Another Healthcare Reflection

After writing the previous post and reading some of the comments, I am going to follow up with another point to consider.

I realize it is easy to think only of one’s self when it comes to living. It is natural. Most people think of what it takes to make them happy and little on how their happiness may affect others.

When I moved here, for a person to qualify for a pensionado visa, they only had to provide proof $500 a person. Now it is $1,000. If I am not mistaken. many that came with less than a thousand a month are now struggling. Yes, they would be struggling in the US or most other countries as well.

Obviously most foreigners that come for the pensionado visa are 60 years of age or above.This is the age that places the biggest burden on any healthcare system. Many of my age group grew up when smoking was the norm. All movies and TV programs glamorized smoking. Luckily, I never fell into that group.

Because of smoking or other kinds of hard living, many come here in less than a physically fit condition. Many find themselves in need of significant healthcare and many wind up in the Regional Hospital. This hospital is by far the cheapest hospital in Chiriquí and I would say much cheaper than a US hospital.

Even with that, a couple weeks stay can turn into thousands of dollars. Many of the third tier age group wind up dying or needing to return to the US to tap Medicare for their rest of the care. Too many times, either of these situations result in the hospital having a bill that doesn’t get paid.

I can’t tell you how many times I have heard the gringo community (all white non Panamanians are considered gringos) being bad mouthed because of a medical bill that was not paid.

This is one of the reasons that many of the local private hospitals will not take a patient, requiring surgery, without having a large amount paid up front. Insurance or not, they want their money up front. Also few will take on the burden of collecting from insurance, they want you to pay and you to collect.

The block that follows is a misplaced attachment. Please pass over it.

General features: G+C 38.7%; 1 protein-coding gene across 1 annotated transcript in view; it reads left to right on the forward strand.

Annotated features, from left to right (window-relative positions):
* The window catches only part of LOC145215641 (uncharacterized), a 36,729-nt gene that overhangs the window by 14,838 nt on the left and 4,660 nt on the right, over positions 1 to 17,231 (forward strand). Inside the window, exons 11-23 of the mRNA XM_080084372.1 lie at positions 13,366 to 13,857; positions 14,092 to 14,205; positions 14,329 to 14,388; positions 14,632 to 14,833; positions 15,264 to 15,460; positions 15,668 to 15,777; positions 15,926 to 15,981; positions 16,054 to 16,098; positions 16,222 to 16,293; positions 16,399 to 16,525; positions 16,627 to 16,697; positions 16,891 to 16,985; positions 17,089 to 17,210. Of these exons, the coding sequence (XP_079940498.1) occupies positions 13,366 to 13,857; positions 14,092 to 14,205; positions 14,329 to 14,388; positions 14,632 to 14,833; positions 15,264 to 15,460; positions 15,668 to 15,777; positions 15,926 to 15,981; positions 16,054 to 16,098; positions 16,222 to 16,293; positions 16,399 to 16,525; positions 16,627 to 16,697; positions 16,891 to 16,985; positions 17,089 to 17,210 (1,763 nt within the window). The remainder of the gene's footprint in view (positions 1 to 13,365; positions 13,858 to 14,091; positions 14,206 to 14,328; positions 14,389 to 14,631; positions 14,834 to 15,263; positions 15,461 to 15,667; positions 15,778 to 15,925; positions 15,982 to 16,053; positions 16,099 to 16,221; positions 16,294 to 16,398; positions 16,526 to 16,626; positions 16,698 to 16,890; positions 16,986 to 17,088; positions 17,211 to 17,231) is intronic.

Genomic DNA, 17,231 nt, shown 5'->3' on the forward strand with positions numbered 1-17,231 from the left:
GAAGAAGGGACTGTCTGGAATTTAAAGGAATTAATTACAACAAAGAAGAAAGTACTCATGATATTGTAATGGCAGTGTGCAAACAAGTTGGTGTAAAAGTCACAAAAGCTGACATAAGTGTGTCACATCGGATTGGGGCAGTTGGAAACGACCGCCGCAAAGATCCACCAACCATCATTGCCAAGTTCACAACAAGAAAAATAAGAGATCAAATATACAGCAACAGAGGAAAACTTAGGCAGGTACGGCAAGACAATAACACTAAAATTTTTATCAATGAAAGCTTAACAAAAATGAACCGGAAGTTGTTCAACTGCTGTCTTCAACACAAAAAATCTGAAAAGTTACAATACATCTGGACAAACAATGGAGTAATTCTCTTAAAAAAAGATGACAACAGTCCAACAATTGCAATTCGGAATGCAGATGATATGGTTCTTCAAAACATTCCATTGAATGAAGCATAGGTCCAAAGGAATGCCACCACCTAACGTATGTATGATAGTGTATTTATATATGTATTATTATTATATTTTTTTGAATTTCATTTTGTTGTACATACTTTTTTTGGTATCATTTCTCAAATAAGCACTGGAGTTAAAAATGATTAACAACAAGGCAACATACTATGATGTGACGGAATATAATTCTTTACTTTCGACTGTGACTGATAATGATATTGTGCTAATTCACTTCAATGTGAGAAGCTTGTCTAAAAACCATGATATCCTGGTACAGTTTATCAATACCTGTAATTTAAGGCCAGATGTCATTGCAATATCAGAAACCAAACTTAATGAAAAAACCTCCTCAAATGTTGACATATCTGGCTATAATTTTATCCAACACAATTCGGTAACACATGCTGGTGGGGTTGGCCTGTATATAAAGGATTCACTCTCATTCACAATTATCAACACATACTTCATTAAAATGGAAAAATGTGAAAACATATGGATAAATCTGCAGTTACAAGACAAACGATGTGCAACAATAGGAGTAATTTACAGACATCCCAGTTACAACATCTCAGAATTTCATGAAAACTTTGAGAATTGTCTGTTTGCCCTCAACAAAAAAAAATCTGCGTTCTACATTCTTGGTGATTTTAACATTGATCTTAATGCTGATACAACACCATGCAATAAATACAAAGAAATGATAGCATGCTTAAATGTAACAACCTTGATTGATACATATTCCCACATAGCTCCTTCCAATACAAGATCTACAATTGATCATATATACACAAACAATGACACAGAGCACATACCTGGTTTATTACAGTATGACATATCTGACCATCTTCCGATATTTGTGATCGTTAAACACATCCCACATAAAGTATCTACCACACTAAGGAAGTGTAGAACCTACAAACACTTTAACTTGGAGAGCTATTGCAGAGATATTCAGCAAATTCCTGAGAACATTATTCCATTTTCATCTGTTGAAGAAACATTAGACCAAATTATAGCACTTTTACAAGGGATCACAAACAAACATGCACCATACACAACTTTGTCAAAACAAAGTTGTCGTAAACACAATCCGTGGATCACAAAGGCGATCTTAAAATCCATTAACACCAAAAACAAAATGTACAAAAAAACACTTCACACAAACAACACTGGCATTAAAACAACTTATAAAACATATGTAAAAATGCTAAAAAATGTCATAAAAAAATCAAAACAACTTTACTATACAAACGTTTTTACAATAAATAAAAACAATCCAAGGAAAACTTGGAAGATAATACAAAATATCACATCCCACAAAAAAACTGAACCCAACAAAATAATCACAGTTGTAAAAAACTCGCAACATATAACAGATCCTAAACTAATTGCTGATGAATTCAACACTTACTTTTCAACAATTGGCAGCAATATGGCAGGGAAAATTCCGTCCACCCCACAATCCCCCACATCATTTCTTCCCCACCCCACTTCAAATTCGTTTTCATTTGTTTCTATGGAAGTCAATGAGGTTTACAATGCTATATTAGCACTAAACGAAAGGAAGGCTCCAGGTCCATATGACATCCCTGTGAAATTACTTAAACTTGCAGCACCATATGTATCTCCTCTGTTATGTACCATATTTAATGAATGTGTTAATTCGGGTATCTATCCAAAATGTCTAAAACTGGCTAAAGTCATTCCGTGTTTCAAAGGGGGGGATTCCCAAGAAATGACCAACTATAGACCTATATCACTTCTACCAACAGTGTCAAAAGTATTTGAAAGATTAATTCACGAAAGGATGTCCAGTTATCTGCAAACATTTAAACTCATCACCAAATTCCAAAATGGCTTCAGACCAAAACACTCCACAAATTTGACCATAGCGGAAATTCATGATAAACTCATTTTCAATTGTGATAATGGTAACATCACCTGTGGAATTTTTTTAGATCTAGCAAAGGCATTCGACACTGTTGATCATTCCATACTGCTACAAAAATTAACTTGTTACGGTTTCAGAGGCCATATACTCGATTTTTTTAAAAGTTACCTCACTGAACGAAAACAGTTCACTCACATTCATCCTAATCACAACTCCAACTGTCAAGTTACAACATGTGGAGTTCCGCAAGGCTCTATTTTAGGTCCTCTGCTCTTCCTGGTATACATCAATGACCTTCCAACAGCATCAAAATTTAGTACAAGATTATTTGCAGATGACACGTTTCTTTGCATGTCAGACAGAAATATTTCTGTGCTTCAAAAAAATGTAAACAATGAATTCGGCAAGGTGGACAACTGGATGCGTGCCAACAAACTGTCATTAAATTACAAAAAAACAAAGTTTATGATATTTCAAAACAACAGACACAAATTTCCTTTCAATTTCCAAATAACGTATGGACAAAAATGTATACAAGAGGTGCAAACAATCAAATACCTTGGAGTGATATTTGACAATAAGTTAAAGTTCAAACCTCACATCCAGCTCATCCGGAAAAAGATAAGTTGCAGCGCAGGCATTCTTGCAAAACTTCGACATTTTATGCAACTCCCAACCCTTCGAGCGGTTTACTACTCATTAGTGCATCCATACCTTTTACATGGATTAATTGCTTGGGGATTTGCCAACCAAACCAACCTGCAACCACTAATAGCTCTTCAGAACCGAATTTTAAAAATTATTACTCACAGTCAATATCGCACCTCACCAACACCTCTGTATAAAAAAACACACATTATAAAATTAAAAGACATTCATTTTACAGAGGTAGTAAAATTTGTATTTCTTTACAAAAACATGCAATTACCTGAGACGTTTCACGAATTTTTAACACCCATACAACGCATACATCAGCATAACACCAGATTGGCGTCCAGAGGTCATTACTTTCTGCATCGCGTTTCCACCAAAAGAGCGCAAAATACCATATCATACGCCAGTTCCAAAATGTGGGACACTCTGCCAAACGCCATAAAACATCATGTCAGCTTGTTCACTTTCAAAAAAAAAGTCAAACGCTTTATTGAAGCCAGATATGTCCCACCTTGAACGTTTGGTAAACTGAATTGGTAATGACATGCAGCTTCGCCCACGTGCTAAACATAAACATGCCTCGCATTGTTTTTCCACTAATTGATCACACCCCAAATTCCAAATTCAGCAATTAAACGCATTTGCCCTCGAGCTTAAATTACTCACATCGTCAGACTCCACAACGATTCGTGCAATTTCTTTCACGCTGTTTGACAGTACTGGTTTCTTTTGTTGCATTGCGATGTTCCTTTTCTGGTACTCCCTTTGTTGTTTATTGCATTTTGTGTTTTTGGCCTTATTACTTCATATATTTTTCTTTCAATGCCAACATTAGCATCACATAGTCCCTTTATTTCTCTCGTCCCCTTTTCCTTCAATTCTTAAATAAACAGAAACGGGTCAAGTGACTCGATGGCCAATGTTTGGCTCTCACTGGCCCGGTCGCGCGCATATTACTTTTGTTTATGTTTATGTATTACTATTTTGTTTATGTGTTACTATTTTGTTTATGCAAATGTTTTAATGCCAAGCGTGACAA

Now based the fact of many leaving without paying, I can understand the hospital’s point of view.

I had an american contact me a couple months ago that was treated in Hospital Regional and had a hip replacement. She was going to have to return to the US because she could not get the therapy she needed in Boquete. She had been released from the Regional Hospital with an outstanding bill.

She had contacted me to see if I knew a way she could pay the hospital in payments from the US and had been unable to get the answer from the hospital. The Regional Hospital is not equipped to handle international payments.

I finally agreed that when she got to the US she could deposit payments to my stateside account and I would make a local payment for her. Why would I do that you ask? Because I don’t want the perception of gringos running out on healthcare debts and that perception causing problems for other gringos.